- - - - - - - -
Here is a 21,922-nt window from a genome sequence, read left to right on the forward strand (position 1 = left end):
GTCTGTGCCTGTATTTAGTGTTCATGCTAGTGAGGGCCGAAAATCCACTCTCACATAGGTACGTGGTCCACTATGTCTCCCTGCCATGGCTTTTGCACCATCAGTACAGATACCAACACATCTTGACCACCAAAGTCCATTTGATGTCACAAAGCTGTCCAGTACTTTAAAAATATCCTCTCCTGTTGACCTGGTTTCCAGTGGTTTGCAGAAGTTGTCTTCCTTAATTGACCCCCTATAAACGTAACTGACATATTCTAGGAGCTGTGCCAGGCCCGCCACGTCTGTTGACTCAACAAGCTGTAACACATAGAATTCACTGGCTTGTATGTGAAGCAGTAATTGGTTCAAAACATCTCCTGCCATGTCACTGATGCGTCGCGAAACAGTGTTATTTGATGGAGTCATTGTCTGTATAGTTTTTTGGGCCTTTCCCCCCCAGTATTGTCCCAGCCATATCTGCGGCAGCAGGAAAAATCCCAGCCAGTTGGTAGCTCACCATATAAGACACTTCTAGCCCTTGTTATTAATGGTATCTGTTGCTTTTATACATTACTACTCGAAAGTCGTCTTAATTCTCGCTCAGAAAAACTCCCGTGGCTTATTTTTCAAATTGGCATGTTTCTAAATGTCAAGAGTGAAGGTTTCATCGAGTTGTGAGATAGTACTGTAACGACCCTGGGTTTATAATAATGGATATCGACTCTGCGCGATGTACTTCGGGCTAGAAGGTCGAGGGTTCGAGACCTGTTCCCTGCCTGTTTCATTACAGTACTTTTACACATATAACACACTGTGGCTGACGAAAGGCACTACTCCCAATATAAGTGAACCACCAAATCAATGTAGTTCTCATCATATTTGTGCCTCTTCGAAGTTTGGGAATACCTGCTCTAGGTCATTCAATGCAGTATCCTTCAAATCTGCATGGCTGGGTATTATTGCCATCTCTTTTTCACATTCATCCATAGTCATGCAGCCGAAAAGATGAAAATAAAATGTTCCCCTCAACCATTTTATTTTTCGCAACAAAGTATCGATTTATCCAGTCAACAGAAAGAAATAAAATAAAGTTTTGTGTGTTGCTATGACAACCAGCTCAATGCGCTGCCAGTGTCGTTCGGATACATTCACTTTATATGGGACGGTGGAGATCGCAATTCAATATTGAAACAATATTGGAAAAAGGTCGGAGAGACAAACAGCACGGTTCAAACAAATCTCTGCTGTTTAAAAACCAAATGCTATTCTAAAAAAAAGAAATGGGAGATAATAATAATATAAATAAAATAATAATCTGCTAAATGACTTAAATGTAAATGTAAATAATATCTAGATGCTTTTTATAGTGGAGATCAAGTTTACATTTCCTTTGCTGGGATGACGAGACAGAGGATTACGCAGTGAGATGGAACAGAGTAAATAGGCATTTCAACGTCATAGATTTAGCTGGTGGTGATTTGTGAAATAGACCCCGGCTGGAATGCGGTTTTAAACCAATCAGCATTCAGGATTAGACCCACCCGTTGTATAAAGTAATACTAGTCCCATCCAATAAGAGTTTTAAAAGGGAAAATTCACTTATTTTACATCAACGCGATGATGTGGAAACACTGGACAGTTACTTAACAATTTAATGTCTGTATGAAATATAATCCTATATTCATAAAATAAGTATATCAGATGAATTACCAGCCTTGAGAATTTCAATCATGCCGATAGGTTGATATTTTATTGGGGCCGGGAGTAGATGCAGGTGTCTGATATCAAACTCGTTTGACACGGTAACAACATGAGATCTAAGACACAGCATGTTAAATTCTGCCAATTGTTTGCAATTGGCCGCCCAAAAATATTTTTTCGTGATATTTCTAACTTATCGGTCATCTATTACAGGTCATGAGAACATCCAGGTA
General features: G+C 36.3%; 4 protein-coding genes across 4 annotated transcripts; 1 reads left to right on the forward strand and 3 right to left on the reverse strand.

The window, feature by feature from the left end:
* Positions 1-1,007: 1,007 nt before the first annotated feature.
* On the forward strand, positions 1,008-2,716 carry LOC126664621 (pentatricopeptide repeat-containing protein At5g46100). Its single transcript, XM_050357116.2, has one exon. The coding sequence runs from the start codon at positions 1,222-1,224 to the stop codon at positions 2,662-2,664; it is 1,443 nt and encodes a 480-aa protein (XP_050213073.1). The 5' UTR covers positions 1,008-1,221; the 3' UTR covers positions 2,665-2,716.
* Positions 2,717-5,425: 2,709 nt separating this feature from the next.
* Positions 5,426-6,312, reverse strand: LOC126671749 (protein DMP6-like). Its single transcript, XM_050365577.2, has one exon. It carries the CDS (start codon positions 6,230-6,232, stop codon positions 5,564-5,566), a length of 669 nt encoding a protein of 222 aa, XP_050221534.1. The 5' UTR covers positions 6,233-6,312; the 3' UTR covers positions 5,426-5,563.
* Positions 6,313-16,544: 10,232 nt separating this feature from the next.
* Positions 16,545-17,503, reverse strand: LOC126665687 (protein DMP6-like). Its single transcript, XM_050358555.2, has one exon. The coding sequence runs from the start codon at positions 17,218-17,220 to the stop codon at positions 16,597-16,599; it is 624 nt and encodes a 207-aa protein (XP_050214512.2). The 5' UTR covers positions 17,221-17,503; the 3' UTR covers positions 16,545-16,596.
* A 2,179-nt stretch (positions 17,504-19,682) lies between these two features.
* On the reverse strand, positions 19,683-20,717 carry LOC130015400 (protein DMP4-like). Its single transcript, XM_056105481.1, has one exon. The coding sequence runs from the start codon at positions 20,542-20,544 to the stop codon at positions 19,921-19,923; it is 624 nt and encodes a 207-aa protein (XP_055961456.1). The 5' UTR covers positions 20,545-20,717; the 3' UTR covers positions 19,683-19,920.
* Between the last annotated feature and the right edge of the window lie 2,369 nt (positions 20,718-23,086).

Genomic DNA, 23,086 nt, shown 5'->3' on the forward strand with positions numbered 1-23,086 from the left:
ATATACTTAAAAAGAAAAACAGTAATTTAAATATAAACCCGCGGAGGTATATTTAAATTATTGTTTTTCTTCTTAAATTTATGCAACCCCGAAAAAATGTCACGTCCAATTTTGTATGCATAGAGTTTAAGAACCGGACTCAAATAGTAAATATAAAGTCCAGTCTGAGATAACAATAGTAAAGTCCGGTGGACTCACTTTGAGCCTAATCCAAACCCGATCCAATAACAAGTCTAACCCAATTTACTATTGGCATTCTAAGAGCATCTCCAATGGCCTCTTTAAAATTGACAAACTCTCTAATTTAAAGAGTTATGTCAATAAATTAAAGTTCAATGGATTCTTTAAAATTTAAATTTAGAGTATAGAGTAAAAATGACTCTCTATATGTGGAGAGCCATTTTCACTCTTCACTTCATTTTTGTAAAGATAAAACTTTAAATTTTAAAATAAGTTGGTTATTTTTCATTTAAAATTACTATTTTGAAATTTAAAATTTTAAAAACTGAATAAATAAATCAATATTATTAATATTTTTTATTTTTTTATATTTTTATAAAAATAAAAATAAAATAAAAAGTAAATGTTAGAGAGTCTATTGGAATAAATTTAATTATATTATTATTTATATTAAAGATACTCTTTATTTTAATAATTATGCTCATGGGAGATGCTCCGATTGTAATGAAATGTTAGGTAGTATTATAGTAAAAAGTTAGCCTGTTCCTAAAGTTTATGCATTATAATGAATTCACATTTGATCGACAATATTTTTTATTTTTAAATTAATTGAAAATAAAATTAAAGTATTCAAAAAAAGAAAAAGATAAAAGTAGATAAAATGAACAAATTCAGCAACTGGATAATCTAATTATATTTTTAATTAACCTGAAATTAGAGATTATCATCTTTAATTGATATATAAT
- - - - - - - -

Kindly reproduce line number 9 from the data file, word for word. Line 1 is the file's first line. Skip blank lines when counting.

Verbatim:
* Positions 6,313-16,544: 10,232 nt separating this feature from the next.